4. Patagonian Pinots
Patagonia, at the bottom of South America, is a land of pine forests and icy streams. Its winemaking area is chilly and windy enough to produce lively fruit with zingy acids. This is good news for cold-loving pinot noir, which tends to take on great textural complexity here. Bodega NQN Malma Finca La Papay Pinot Noir 2010 ($15) beautifully represents pinot’s lighter side; its ruby hue and strawberry notes make it like a beaujolais, but with extra depth. A notch up in body is Bodega Chacra’s Barda Pinot Noir 2010 ($20), a shimmering, cherry-tinged wine.
5. High-Altitude Wines
Traditionally, Argentine vines were planted on valley floors, where the warmth guaranteed ripening, and the land was easier to farm. But higher altitude brings a greater variation in daytime and nighttime temperatures, which slows ripening, captures acidity, and deepens flavors. The sunlight is also more intense higher up, which thickens grape skins, leading to vibrant fruit. Today, a number of fine wineries—Salentein, Finca Sophenia, Andeluna, Zorzal—are clustered around Tupungato, a town named after a nearby peak so tall that its moniker means “star observatory” in the native Huarpe language. Zorzal Climax Malbec 2008 ($43) shows strains of jam and cassis, ravishing fruit, and a velvety texture. For other sky-high bottles, check the label for the words Tupungato or Uco Valley, the name of the high Andean area where the town is located.
photo by Dominio Del Plata/Pachy Reynoso
6. Value Wines
Argentine wine had long been a good value—until malbec fever pushed some prices past $100. Now, a new value-consciousness has taken hold. Tupungato’s Rutini winery may be state-of-the-art, but much of it is dedicated to a label called Trumpeter, which sells for just over $10 a bottle. Trumpeter Merlot 2010 ($11) is finely balanced, with a wonderful rhubarb-mulberry nose. The 2010 malbec in Catena’s value line, Alamos, sports a mulled-wine richness that manages to finish gracefully. It’s a lot of wine for $13.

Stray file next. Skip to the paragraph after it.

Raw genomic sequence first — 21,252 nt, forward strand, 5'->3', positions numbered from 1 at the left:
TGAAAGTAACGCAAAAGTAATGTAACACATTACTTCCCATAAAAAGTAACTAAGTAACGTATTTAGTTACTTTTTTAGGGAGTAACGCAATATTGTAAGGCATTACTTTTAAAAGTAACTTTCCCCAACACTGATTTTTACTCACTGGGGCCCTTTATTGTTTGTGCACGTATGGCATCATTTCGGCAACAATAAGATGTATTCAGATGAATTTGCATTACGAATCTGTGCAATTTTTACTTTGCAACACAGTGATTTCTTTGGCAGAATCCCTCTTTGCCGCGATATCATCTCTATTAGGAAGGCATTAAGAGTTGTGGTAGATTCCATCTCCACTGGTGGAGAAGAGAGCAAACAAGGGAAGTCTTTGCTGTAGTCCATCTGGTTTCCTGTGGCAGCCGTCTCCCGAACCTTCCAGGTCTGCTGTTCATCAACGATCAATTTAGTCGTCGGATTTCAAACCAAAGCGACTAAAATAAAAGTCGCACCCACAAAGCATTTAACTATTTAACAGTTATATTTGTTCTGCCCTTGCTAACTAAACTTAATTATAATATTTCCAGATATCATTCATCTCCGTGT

There’s not only a new approach to the tried-and-true in Argentina; there’s also experimentation with grapes better known elsewhere. In neighboring Chile, sauvignon blanc is a winner, so Argentine vintners are trying it, too. Zorzal’s 2009 ($13) is herbal, figgy, and crisp. Even better are efforts with pinot grigio. Argento’s 2010 pinot grigio ($12) is one of the world’s most refreshing. As well, the old grapes are entering into new marriages. Zuccardi’s Santa Julia Innovacion, a torrontes—pinot grigio mix ($10), is flexible for all kinds of foods. Some of the most exciting blends are based on bonarda: framboise-like Tikal Patriota 2009 (60 percent bonarda, 40 percent malbec) at $20; Susana Balbo’s spicy, leathery 2008 Crios (50 percent bonarda, 50 percent syrah) at $15; and rich, minerally La Posta Cocina Tinto 2009 (20 percent bonarda, 20 percent syrah, 60 percent malbec), also $15. Finally, there’s a playfulness to much of the winemaking in Argentina today. In Tupungato, for instance, the Italian producer Masi makes the ripasso-style Passo Doble ($14), taking lightly fermented malbec juice and passing it over dried Venetian corvina grapes. The garnet-hued wine has a roasted coffee nose and a sweet, gratifying beginning followed by balance and verve. Masi’s spirit catches the current Argentine mood: With all this marvelous fruit to play with, why stick to tradition?